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Billabong Says TPG Has Concerns About Takeover

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Billabong Drops on Report TPG May Quit Bid Process
A surfer wearing a Billabong International Ltd. wetsuit looks out towards the surf at Bells Beach in Torquay, Australia. Billabong became a target for buyout groups following a slump in its share price triggered by a fall in earnings and the need to repay debt. Photographer: Carla Gottgens/Bloomberg

Oct. 5 (Bloomberg) -- Billabong International Ltd. closed 27 percent below a takeover offer from TPG International LLC after the surfwear maker said the buyout firm had concerns about its A$694 million ($710 million) bid.

TPG and its advisers had “expressed concerns in relation to some issues” and discussions on the sale process continue, Gold Coast, Australia-based Billabong said in a regulatory statement yesterday, without saying what the issues were.

Billabong fell 1.4 percent to A$1.06 at the close in Sydney, 39 cents below TPG’s A$1.45 conditional offer price. The stock was halted yesterday after dropping 18 percent on a report in the Australian Financial Review that TPG was considering withdrawing its offer for the company.

“You look at Billabong and it’s a mess,” Sondal Bensan, an analyst at BT Investment Management Ltd., said by phone from Sydney. “The retail deals that private equity have done well have been clean businesses. Billabong is very complex, it’s got structural issues and it’s not easy to turn around.”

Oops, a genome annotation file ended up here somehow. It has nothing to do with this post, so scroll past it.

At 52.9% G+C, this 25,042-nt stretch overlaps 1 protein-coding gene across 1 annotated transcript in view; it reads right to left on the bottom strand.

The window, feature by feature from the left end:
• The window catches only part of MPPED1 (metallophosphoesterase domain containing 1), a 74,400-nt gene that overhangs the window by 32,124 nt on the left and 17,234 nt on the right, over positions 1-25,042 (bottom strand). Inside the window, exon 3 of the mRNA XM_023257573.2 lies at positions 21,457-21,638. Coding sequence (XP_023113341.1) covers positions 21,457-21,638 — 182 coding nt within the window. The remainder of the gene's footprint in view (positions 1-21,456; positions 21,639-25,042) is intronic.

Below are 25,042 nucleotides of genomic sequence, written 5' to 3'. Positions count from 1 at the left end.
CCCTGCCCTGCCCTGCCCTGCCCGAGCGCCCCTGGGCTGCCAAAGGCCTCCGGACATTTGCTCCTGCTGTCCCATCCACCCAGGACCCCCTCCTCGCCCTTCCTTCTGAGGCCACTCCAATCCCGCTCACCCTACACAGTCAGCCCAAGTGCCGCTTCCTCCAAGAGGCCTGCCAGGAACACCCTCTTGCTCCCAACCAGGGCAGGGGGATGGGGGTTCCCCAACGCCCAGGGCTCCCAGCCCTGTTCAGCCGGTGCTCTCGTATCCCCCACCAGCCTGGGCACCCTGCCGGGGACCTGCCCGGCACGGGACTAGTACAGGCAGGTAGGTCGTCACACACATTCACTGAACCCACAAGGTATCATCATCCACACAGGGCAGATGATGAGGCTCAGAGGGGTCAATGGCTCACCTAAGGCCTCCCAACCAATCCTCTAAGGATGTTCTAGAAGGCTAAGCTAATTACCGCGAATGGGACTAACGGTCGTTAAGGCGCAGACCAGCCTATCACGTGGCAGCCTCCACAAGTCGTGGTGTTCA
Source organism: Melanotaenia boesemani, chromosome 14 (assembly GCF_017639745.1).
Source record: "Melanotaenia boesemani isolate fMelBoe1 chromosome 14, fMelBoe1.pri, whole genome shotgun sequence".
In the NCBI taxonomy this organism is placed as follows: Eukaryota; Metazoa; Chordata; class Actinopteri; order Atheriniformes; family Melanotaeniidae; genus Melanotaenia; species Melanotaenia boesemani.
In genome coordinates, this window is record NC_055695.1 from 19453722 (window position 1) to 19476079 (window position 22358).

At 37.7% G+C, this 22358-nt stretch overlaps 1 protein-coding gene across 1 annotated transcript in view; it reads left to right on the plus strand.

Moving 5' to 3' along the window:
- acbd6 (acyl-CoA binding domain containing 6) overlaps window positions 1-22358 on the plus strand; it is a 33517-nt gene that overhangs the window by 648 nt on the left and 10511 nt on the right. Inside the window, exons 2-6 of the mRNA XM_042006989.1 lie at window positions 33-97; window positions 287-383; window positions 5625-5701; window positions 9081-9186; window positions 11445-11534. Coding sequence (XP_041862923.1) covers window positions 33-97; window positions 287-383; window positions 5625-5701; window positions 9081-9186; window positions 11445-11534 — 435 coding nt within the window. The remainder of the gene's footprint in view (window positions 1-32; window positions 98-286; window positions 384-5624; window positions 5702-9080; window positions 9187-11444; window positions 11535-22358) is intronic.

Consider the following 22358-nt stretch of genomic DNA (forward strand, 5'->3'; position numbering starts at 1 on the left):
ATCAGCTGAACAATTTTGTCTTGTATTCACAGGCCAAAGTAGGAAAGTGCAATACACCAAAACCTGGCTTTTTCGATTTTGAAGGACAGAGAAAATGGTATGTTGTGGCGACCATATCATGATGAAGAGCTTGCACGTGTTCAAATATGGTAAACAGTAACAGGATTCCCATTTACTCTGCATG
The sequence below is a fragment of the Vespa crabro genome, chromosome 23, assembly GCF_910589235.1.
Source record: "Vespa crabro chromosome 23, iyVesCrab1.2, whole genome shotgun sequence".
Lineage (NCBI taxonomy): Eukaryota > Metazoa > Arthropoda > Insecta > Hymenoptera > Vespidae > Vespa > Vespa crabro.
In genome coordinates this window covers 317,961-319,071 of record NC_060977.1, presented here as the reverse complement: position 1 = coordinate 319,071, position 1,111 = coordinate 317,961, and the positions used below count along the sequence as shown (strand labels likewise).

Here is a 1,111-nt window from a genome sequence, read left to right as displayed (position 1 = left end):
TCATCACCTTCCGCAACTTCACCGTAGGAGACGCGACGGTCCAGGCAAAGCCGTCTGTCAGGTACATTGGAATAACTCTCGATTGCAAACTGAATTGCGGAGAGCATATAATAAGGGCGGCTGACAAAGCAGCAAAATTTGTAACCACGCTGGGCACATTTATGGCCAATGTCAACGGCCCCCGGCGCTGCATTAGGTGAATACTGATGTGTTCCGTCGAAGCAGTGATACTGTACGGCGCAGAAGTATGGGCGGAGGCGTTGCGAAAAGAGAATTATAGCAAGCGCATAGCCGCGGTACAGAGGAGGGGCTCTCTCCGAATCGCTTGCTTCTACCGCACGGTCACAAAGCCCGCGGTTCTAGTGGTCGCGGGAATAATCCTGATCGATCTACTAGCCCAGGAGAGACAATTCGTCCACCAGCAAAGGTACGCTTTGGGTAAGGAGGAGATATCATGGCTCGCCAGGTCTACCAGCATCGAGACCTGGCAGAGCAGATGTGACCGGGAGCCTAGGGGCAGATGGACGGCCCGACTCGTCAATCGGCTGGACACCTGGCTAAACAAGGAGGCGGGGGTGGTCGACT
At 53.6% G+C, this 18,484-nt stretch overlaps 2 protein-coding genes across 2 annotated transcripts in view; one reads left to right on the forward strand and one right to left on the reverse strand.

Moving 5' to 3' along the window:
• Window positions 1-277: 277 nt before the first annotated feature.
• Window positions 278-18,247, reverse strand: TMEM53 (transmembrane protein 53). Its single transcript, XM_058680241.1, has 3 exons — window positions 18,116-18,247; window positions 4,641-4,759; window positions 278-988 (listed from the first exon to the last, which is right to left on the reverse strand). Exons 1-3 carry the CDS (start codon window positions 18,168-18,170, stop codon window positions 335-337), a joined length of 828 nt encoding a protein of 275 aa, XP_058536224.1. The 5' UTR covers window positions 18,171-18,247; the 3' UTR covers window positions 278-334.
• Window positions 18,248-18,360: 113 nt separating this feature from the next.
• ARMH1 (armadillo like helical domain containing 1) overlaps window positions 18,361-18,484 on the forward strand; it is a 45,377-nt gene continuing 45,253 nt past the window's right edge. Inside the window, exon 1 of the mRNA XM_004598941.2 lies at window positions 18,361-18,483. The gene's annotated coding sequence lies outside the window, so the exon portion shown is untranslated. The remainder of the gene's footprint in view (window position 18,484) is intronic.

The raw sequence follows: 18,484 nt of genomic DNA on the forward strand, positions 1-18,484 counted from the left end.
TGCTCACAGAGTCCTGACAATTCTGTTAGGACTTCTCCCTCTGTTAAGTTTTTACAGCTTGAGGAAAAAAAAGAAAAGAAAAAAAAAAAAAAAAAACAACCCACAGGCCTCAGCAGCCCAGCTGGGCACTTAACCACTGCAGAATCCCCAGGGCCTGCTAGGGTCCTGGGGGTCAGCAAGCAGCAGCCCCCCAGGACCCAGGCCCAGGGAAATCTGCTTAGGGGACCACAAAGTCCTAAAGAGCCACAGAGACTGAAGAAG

Chris Fogarty, a spokesman for Billabong, and Sue Cato, a spokeswoman for TPG’s external media adviser Cato Counsel, declined to comment. A message left at the office of Simon Harle, a Melbourne-based executive director for TPG, wasn’t returned.

Buyout Target

Billabong became a target for buyout groups as debt and slumping earnings caused a drop in its share price.

A second buyout firm, which Billabong didn’t identify, walked away last month, the company said. Boston-based Bain Capital Partners LLC made the competing offer, people familiar with the matter said Sept. 6.

TPG, which made its offer July 25, has been examining the company’s financial records after signing a confidentiality agreement.

Billabong in August posted a A$276 million net loss, its first since listing in 2000, and wrote off 42 percent of the value of its namesake label as a consumer slowdown forced it to sell inventory at a loss and pay penalties to close stores before leases expired.

The stock has lost more than 90 percent of its value from a peak in May 2007. Launa Inman, a former managing director of Wesfarmers Ltd.’s Target discount department store chain, was appointed CEO on May 9 to turn around the company’s performance.

“There remains a lot of hard work ahead of us to return a strong group to its former position,” she told an investor briefing Aug. 27.

Offer Rejected

The company has previously said TPG’s A$1.45-a-share bid doesn’t reflect “the fundamental value of Billabong in the context of a change of control transaction.”

Billabong in February rejected an offer of A$3.30 a share from TPG. Founder and largest shareholder Gordon Merchant, together with director Colette Paull, said they wouldn’t consider a bid of less than A$4 a share. Billabong has since increased its issued capital by 86 percent after it raised A$225 million selling new stock at a discount to repay debt.

Merchant, a former surfboard-shaper, started stitching Billabong’s clothes in his kitchen in 1973, according to the company’s website.

The company had 634 stores in Australia, Europe and the Americas at the end of June having shut 58 during the year. A further 82 are slated to close this year, the company said.

To contact the reporters on this story: Brett Foley in Melbourne at bfoley8@bloomberg.net; David Fickling in Sydney at dfickling@bloomberg.net

To contact the editor responsible for this story: Stephanie Wong at swong139@bloomberg.net

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